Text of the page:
For two colorful and accurate portrayals of Mono Indian life, we recommend the following books:
* “The Northfork Mono,” by Edward W. Gifford, 1932. Coyote Press facsimile reprint available at http://www.coyotepress.com
* “Walking where we lived: memoirs of a Mono Indian family,” by Gaylen Lee, a North Fork Rancheria tribal citizen. The book is published by University of Oklahoma Press, 1998 and available at many bookstores or over the Internet.
Below is a review from Amazon.com web site on Gaylon Lee’s book: “Non-Indians reading “Walking Where We Lived” may have to re-think everything they once believed about California’s indigenous population. On the eve of the state’s sesquicentennial celebration, Gaylen D. Lee offers a view of the Gold Rush and subsequent settlement of California by Americans and immigrants that is clearly, from his perspective, nothing to celebrate. But Lee’s book is hardly a whining narrative of the atrocities suffered by the native people of California. Instead, it is a celebration of his family and families like them who have managed to survive and perpetuate their culture, religion, and values despite the onslaught of intruders.
Following the pattern of the seasons, Lee describes the lives of his ancestors, historical events which affected them, their loss of freedom, and the endurance of a way of life in the face of generations of adversity. “Walking Where We Lived” is rich with detail. Lee’s description of the daily activities of his family and forbears is based upon knowledge passed to him and actual experience.
As a child he accompanied his family to gather acorns, berries, and plant materials. He watched the women make baskets which he says are still used in his home. He learned to hunt and fish in the old way. Although he understood English, he spoke only the Nim language prior to beginning kindergarten in the mid-1950s. The generally peaceful life lived by the Nim and their fellows all over California was shattered as Americans moved to claim every inch of the new state following secession of the territory by Mexico and the world-famed gold rush. Stories of the Mariposa Indian Wars in the spring of 1851, and other skirmishes are generally told from the point of view of Central California settlers eager to rid their new land of pesky savages. “Walking Where We Lived” offers a view from the other side.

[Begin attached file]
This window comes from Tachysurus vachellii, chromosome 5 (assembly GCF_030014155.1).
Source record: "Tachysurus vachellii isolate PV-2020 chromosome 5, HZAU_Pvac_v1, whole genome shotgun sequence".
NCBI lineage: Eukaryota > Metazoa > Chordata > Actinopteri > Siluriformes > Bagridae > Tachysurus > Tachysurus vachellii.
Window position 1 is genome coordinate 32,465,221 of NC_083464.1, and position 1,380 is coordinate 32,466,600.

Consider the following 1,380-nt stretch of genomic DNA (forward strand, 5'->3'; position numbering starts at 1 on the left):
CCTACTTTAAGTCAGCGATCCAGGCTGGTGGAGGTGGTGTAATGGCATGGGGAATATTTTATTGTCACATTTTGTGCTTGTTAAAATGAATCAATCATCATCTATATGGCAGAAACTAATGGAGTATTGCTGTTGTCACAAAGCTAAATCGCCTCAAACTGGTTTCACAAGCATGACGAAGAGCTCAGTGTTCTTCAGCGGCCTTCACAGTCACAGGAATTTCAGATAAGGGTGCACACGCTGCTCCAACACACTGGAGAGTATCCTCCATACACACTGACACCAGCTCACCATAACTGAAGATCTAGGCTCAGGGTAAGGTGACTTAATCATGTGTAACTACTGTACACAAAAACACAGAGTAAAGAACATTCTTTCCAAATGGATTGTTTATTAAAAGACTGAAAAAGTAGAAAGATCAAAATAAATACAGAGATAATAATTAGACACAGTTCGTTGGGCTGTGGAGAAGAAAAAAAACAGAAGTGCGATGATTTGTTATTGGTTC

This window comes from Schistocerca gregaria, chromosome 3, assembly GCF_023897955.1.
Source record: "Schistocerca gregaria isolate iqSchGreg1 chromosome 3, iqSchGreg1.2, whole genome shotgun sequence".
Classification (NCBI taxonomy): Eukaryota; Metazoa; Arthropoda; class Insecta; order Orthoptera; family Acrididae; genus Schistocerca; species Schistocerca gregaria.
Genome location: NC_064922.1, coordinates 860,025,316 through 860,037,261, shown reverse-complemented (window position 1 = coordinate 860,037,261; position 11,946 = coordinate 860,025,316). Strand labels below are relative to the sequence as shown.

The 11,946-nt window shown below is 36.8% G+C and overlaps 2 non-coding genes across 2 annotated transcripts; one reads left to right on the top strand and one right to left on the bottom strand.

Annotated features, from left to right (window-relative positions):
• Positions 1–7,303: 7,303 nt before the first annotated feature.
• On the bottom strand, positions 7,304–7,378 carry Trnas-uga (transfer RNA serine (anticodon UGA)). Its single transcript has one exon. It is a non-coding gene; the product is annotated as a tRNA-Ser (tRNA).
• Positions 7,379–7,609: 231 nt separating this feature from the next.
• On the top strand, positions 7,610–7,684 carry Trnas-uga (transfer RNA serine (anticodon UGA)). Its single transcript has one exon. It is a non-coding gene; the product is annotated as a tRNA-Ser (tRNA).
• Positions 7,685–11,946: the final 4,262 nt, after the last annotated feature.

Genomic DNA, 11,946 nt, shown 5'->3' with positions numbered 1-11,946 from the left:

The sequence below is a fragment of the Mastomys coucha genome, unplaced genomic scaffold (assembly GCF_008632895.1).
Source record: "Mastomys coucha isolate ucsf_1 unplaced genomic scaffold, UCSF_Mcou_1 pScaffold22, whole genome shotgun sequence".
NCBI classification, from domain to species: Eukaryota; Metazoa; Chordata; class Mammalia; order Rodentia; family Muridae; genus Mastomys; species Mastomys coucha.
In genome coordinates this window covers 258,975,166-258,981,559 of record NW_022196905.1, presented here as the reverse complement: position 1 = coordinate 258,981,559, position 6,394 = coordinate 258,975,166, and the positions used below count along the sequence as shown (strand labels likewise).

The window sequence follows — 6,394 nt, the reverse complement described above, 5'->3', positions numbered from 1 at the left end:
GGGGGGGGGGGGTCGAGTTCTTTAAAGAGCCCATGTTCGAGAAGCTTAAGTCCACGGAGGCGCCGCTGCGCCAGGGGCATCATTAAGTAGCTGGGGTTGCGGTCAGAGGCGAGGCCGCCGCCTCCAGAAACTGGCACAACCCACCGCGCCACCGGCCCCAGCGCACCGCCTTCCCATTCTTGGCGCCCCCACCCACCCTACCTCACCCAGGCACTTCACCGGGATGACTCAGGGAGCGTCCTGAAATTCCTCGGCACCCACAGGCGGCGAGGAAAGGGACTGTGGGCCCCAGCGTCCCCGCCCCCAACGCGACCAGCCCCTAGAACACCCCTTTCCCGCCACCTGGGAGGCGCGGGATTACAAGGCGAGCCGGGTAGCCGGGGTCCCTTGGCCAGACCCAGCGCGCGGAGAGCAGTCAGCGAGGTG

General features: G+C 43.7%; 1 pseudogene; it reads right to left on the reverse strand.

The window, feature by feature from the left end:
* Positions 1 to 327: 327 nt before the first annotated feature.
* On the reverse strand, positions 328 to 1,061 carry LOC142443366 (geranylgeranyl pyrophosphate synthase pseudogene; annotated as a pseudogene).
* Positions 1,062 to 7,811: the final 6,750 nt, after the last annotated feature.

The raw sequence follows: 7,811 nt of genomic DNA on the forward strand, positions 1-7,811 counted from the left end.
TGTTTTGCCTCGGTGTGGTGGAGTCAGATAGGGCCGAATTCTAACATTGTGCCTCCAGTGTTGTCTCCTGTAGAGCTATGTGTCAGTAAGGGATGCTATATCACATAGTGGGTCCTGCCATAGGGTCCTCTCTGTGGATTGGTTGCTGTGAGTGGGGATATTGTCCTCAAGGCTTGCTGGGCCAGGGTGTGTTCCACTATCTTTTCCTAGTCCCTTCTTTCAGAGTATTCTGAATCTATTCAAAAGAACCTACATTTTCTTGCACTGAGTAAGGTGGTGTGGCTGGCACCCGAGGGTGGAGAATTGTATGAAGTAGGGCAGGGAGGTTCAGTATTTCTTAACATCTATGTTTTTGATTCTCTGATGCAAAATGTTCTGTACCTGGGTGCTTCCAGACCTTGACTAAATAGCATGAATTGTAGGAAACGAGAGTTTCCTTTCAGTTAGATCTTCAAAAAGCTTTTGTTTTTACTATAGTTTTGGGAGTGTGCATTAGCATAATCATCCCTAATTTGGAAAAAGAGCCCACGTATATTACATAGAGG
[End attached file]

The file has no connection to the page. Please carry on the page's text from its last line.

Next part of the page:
It is not surprising for a man in Gaylen Lee’s situation to be angry, and anger surfaces occasionally in his book. The region surrounding his life-long home place was once traversed freely by his ancestors. Now the land is fenced off and paved over. Rivers are dammed. Animals which once lived with and helped sustain the people are seldom seen. What is surprising, in the face of generally accepted lore about the Indians of California, is that Lee’s family-and others-have maintained their culture and sense of community despite near annihilation.”